The constitution protects freedom of conscience, including freedom of thought and religion. The criminal code prohibits the publishing and sale of blasphemous language; however, the code is not enforced. The government continued to fund public schools administered by long-established Christian groups, including the Roman Catholic, Anglican, Methodist, Seventh-day Adventists, and Mennonite communities. Denominational and ecumenical Christian worship services continued to form part of official festivities on national holidays. In March the government moved its Religious Affairs Unit to the Ministry of Education.
The Conference of Churches, an ecumenical body, continued to serve as a forum to promote mutual understanding among religious organizations.
The Ambassador and the Principal Officer engaged the government on the importance of respect for religious freedom, diversity, and tolerance and participated in government events that promoted respect for these values. Embassy officials also met with members of the various religious communities to discuss their views on respect for religious diversity and tolerance in the country. The Principal Officer participated in denominational, ecumenical, Muslim, and Jewish community events to emphasize U.S. government commitment to these issues.
Section I. Religious Demography
The U.S. government estimates the total population at 112,000 (July 2017 estimate). According to the U.S. government (2011 estimate), 49.2 percent of the population identifies as Protestant (includes Pentecostal 17.2 percent; Seventh-day Adventist 13.2 percent; Anglican 8.5 percent; Baptist 3.2 percent; Church of God 2.4 percent; evangelical Protestant 1.9 percent; Methodist 1.6 percent; and other 1.2 percent). Approximately 36 percent identifies as Roman Catholic; 1.2 percent as Jehovah’s Witnesses; 1.2 percent as Rastafarian; 5.5 percent as other; 5.7 percent as none; and 1.3 percent as unspecified. Smaller groups include Brethren, Baha’is, Hindus, Moravians, Muslims, Mennonites, The Church of Jesus Christ of Latter-day Saints, and the Salvation Army. There is a small Jewish community.
Section II. Status of Government Respect for Religious Freedom
The constitution protects freedom of conscience, including freedom of thought and religion. It guarantees the right to change one’s religion and to manifest and propagate it. The constitution prohibits forced participation in any religious ceremony or instruction. The criminal code prohibits written blasphemous language; however, the government does not enforce the law.
To qualify for customs and tax exemptions, a religious group must obtain recognition from the government as a nongovernmental organization (NGO). The group must also register with the Corporate Affairs and Intellectual Property Office (CAIPO) and with the Inland Revenue Office in the Ministry of Finance and provide a letter of request to the ministry. The attorney general grants final approval and the ministry grants the applications for tax exemptions. Applications are routinely granted. Recognition as an NGO requires the group to submit details to CAIPO regarding the organization, including information about its directors, as well as a description of the NGO’s general activities and the location of these activities.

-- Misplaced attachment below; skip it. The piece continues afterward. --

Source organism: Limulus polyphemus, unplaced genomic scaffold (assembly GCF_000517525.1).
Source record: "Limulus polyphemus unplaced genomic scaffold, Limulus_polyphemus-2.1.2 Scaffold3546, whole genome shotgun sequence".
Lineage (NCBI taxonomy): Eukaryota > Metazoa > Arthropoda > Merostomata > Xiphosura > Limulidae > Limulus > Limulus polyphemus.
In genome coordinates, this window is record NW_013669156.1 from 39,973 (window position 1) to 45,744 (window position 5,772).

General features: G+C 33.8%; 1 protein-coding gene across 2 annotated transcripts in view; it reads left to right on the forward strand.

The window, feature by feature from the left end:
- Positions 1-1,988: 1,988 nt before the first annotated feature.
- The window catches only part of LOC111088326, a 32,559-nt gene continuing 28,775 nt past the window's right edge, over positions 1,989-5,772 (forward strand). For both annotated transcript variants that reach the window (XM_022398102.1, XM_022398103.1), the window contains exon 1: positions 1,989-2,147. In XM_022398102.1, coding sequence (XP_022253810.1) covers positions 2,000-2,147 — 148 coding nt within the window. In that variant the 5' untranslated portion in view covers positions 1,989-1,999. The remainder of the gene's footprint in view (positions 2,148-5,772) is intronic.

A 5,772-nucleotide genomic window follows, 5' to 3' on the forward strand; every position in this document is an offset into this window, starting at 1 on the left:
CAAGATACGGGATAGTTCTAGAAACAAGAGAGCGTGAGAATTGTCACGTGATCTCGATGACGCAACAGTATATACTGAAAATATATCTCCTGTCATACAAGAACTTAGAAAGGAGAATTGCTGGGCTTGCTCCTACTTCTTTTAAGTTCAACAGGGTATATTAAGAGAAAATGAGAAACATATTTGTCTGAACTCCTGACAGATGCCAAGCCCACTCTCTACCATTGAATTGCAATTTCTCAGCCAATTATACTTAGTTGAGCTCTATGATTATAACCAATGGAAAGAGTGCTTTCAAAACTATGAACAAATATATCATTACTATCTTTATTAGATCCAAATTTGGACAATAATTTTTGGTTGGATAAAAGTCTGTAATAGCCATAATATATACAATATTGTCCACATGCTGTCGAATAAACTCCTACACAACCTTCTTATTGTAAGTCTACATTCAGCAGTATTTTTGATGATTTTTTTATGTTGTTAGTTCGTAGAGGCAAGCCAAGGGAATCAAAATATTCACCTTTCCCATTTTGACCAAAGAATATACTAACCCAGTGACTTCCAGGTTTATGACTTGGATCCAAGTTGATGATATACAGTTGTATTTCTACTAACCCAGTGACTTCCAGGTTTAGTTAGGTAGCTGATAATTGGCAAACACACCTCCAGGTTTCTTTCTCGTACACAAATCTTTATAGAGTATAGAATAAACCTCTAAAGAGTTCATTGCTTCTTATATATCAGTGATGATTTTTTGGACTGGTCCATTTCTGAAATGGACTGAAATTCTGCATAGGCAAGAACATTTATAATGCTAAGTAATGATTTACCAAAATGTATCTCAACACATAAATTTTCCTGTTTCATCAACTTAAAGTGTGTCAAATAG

The government allows religious head coverings of certain types, including the hijab and the Rastafarian head wrap, in photographs for national identity documents, provided the face is clearly visible.
The government subsidizes all existing denominational schools, managed by a board of directors and staffed by the associated faith-based organization, including those of the Catholic, Anglican, Methodist, Seventh-day Adventist, and Mennonite communities. There are no non-Christian denominational schools. In accordance with the constitution’s protections for freedom of conscience and religion, students at such schools may attend religion classes and may use credits from those classes towards completion of the Caribbean Secondary Education Certificate. Students from religions other than the one associated with a school may also attend these schools and are not obligated to attend religion classes.
Foreign missionaries require a worker’s permit costing 1,000 to 5,000 East Caribbean dollars ($370 to $1,900) or a waiver costing 100 East Caribbean dollars ($37) from the Ministry of Labor. They must demonstrate prior experience, and a registered religious group must sponsor them.
The country is a party to the International Covenant on Civil and Political Rights.
Section III. Status of Societal Respect for Religious Freedom
The Conference of Churches Grenada, an ecumenical body, continued to serve as a forum to promote mutual understanding among religious organizations. The organization was active; however, unlike in previous years, it did not hold a plenary meeting inviting discussions from different faith-based organizations.
Section IV. U.S. Government Policy and Engagement
The Ambassador, resident in Barbados and accredited to Grenada, and the Principal Officer, resident in Grenada, engaged the government on the importance of respect for religious diversity, freedom, and tolerance. On multiple occasions they had one-on-one dialogues with a broad spectrum of religious leaders and with human rights NGOs to discuss concerns related to religious freedom and ways to promote tolerance for religious diversity and communication among religious groups.
The Principal Officer participated in denominational, ecumenical, and Muslim and Jewish community events to emphasize the importance of respect for religious diversity, tolerance, and equality under the law, as well as participating in and giving remarks at an official service of thanksgiving, organized by the Grenada Council of Churches. The remarks emphasized the importance of respect for religious diversity, freedom, and tolerance.